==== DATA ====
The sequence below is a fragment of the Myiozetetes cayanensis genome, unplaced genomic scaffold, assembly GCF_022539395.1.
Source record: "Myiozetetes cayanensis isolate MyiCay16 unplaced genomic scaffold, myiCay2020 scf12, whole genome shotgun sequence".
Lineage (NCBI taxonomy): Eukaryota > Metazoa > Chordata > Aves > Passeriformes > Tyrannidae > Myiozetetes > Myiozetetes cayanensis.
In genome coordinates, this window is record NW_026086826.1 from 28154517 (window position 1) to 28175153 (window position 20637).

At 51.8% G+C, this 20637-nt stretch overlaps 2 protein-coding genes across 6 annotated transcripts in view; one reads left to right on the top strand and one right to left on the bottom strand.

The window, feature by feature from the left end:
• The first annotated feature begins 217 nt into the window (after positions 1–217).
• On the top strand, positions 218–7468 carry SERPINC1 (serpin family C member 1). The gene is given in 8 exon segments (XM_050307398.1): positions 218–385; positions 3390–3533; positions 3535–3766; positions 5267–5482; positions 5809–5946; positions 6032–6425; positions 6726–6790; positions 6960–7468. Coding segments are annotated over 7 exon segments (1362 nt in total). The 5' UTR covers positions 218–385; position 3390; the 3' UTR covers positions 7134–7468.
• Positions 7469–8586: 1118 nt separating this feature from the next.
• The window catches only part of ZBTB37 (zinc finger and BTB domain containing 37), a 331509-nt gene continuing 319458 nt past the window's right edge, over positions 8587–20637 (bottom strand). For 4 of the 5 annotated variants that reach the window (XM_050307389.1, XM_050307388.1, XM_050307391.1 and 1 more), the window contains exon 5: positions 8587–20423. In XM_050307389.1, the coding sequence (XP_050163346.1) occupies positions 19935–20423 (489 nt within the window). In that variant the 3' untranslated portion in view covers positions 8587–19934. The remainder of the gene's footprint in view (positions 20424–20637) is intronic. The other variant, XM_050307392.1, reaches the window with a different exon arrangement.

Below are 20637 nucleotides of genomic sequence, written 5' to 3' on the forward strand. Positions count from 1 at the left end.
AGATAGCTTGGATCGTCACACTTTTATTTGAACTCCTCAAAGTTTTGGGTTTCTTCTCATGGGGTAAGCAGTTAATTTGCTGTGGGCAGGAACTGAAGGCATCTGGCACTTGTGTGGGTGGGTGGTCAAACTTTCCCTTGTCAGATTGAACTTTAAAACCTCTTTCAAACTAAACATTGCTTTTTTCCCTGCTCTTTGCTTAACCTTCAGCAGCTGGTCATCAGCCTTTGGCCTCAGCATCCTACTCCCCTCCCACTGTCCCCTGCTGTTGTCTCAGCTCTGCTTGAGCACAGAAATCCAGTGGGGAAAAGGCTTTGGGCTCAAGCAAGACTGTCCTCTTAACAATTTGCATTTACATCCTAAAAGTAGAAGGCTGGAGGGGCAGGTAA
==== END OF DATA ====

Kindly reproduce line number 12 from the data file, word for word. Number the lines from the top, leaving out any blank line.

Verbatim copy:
AGATAGCTTGGATCGTCACACTTTTATTTGAACTCCTCAAAGTTTTGGGTTTCTTCTCATGGGGTAAGCAGTTAATTTGCTGTGGGCAGGAACTGAAGGCATCTGGCACTTGTGTGGGTGGGTGGTCAAACTTTCCCTTGTCAGATTGAACTTTAAAACCTCTTTCAAACTAAACATTGCTTTTTTCCCTGCTCTTTGCTTAACCTTCAGCAGCTGGTCATCAGCCTTTGGCCTCAGCATCCTACTCCCCTCCCACTGTCCCCTGCTGTTGTCTCAGCTCTGCTTGAGCACAGAAATCCAGTGGGGAAAAGGCTTTGGGCTCAAGCAAGACTGTCCTCTTAACAATTTGCATTTACATCCTAAAAGTAGAAGGCTGGAGGGGCAGGTAA